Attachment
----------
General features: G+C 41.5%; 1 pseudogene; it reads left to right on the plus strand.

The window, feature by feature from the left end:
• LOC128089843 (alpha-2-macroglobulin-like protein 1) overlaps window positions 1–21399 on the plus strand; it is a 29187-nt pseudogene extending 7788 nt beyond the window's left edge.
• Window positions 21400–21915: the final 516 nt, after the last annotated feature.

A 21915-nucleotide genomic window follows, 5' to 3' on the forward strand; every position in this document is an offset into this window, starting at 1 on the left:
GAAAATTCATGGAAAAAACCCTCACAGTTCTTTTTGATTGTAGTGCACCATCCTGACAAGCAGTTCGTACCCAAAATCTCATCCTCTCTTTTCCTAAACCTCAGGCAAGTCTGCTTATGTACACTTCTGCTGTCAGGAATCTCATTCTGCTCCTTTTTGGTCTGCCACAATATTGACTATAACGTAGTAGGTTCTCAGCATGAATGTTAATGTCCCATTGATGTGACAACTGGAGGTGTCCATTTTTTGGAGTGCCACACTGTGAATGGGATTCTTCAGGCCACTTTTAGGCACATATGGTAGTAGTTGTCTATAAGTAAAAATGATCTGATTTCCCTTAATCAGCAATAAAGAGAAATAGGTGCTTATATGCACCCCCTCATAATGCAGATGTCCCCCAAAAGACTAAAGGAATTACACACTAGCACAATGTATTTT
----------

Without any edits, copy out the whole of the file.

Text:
General features: G+C 41.5%; 1 pseudogene; it reads left to right on the plus strand.

The window, feature by feature from the left end:
• LOC128089843 (alpha-2-macroglobulin-like protein 1) overlaps window positions 1–21399 on the plus strand; it is a 29187-nt pseudogene extending 7788 nt beyond the window's left edge.
• Window positions 21400–21915: the final 516 nt, after the last annotated feature.

A 21915-nucleotide genomic window follows, 5' to 3' on the forward strand; every position in this document is an offset into this window, starting at 1 on the left:
GAAAATTCATGGAAAAAACCCTCACAGTTCTTTTTGATTGTAGTGCACCATCCTGACAAGCAGTTCGTACCCAAAATCTCATCCTCTCTTTTCCTAAACCTCAGGCAAGTCTGCTTATGTACACTTCTGCTGTCAGGAATCTCATTCTGCTCCTTTTTGGTCTGCCACAATATTGACTATAACGTAGTAGGTTCTCAGCATGAATGTTAATGTCCCATTGATGTGACAACTGGAGGTGTCCATTTTTTGGAGTGCCACACTGTGAATGGGATTCTTCAGGCCACTTTTAGGCACATATGGTAGTAGTTGTCTATAAGTAAAAATGATCTGATTTCCCTTAATCAGCAATAAAGAGAAATAGGTGCTTATATGCACCCCCTCATAATGCAGATGTCCCCCAAAAGACTAAAGGAATTACACACTAGCACAATGTATTTT